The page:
I would expect the end game for the various exchanges (token and NFT) to be that most end users interact with them through an aggregator (such as Matcha or 0x) with extremely low fees. Even in this space, I don't think that aggregators can expect to sit on their laurels -- Paraswap had a lot of volume but after botching their airdrop by being too conservative, their usage has dropped off significantly. Matcha also announced that they had no plans for a token, and I would think a new competitor could get a lot of volume by simply offering a token. But in each of these cases, you see that the usage is tied to both the airdrop of a token (diluting project ownership) and the existence of the token (reducing project margins).
(does this line keep going up?)
A very well-funded organization could build out an aggregator and run it at basically zero margin (take and return fees) to completely disincentivize any competition here, basically "the Amazon approach," if you would. It wouldn't surprise me to see various protocols consolidate/bundle into a single very large DAO with multiple related businesses and run them all at extremely low margins at scale. You are already starting to see centralization in DAO's, e.g. through the Rari-FEI merger. There are obviously similarities with how consumer banking evolved, both in pre-tech era and in the fintech era; one thing crypto will never change is that the only two ways to make money are to bundle and unbundle.
The projects that survive the longest have, in my mind, a team premium. It is clearly easy to copy any project and any successful IP will just be ported over across chains or whatever quickly, by a team that doesn't also have to support your existing customers. Capital is extremely fluid and happy to support anyone for the right "incentives." The second mover advantage is real -- many teams launch a product after tons of work, finding great customers and allowlisting them for the launch, slowly refining as they roll out from beta -- and then somebody else just copy pastes the thing with a different logo, no allowlists, and a flashier APY. Success is then often not driven by who comes to market first, or who comes to market best, but rather who continues to iterate and sustain and outcompete the other.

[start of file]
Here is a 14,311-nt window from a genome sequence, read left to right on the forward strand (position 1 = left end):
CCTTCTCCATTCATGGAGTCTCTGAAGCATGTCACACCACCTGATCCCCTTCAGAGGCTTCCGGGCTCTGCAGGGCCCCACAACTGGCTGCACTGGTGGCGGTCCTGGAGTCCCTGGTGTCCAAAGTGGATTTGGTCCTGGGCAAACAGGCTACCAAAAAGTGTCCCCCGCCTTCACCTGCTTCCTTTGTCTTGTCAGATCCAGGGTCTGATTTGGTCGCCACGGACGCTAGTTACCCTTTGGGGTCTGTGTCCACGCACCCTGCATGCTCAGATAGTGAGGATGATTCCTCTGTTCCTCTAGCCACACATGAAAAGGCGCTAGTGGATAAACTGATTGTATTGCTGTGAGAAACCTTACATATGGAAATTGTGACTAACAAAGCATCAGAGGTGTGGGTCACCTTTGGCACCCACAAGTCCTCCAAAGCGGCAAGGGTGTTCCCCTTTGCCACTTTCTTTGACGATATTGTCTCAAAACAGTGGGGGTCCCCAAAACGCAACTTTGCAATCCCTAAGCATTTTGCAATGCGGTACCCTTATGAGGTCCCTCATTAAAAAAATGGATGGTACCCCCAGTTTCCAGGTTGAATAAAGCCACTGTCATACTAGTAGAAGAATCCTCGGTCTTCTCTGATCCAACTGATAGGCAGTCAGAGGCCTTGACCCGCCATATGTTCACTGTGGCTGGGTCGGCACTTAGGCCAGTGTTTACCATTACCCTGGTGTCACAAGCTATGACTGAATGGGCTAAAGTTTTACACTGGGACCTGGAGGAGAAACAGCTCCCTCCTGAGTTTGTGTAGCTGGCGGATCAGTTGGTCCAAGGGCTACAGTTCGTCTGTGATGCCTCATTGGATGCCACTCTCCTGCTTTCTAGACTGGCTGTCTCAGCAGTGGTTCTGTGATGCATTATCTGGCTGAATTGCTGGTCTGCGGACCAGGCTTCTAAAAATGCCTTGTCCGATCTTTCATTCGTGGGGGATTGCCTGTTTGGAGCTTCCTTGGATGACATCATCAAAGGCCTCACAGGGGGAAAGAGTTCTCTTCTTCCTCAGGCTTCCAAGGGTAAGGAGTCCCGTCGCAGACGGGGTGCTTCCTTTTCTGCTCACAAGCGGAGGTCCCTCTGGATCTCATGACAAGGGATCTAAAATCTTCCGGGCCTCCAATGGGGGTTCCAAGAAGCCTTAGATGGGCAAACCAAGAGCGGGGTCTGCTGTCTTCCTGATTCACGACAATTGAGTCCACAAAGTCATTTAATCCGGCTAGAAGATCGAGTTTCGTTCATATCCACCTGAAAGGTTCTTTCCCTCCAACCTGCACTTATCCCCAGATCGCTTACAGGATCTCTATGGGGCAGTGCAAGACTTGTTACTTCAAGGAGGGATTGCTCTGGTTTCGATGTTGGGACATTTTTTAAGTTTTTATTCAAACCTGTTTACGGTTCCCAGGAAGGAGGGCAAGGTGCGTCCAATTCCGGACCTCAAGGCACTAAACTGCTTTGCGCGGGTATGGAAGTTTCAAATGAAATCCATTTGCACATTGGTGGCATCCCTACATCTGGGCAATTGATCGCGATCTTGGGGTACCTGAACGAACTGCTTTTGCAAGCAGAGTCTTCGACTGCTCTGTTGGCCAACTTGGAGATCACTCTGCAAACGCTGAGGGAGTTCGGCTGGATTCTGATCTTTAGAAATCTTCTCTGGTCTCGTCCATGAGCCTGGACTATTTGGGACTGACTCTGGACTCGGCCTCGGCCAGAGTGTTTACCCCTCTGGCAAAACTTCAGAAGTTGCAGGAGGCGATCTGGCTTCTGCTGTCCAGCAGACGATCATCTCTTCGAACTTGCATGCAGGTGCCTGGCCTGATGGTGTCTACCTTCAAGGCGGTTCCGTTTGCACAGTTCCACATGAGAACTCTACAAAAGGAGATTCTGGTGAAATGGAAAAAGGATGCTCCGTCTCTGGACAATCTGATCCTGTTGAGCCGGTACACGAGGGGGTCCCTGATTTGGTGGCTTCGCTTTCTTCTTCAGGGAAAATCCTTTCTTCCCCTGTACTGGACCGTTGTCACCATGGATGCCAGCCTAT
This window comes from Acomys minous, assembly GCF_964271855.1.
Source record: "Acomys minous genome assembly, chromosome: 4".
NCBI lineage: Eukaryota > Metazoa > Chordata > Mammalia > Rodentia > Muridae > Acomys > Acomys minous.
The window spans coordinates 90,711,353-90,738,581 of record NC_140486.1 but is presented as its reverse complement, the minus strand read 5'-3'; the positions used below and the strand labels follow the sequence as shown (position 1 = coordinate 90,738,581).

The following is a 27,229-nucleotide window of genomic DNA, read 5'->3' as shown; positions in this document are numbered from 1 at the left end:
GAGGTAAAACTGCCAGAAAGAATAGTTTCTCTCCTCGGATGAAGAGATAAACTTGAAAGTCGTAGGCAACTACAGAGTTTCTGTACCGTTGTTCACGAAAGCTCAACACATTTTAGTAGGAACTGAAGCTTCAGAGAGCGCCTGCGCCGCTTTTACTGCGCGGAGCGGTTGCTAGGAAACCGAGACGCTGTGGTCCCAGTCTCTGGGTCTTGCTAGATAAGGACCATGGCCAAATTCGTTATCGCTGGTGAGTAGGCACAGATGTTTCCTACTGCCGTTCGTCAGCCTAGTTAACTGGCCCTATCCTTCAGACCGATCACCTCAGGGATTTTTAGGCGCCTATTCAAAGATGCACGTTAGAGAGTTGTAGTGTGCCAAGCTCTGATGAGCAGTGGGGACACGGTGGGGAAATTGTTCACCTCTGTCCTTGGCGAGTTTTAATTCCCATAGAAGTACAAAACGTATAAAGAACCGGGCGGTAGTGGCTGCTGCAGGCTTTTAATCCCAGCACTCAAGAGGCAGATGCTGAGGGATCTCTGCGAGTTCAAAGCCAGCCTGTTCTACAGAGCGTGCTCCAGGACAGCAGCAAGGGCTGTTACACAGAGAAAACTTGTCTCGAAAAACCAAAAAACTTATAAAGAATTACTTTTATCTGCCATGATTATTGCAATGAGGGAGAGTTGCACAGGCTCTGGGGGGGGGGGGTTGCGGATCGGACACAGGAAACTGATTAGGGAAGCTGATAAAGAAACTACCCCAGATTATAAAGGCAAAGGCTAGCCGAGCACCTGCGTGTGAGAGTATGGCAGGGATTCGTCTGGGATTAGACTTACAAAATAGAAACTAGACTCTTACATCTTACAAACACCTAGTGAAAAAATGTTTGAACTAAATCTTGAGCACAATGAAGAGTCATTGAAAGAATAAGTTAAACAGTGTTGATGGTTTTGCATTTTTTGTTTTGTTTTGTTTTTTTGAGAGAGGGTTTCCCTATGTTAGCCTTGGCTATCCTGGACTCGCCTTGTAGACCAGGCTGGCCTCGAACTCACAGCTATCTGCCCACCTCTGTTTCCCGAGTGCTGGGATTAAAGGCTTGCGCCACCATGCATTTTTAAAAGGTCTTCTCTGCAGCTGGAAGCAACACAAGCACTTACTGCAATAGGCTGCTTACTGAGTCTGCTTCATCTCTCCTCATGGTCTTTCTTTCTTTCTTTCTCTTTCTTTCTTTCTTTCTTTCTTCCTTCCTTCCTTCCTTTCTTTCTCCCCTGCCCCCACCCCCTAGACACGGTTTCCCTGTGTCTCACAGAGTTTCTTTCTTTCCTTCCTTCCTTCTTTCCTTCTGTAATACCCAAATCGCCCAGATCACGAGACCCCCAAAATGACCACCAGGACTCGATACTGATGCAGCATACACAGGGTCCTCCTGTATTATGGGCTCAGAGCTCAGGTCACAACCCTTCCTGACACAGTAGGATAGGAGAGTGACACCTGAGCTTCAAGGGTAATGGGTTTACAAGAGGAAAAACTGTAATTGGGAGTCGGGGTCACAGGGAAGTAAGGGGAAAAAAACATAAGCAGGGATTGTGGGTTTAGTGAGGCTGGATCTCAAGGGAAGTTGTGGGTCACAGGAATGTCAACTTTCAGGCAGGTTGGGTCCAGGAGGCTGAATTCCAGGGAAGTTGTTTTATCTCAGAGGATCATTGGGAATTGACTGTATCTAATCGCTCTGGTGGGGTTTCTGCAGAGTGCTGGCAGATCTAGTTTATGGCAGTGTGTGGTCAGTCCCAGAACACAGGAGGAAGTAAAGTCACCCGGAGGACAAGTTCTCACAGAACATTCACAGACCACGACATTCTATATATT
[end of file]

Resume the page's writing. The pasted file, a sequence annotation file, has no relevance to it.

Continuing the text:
There's lots of good reasons why OpenSea didn't go for a more decentralized or token-based approach, e.g. easier to build and raise from traditional investors, but those are structural constraints which apply to the first mover. In particular, since they needed to iterate and hire lots of people to do so, they could not afford to pay out platform revenue as dividends or in buybacks; they needed to reinvest that revenue into building the platform. So with LooksRare, that team could win lots of market share in the short term, but OpenSea has more capital, probably better talent (certainly more of it), and the willingness to reinvest their revenue in growing the product. They can still "win," they just can't remain complacent. Even if LooksRare flops soon, it's clear that many traders are mercenaries for whichever platform offers them the best incentives, and other platforms such as Coinbase should be licking their chops, knowing they too could seize market share when they enter.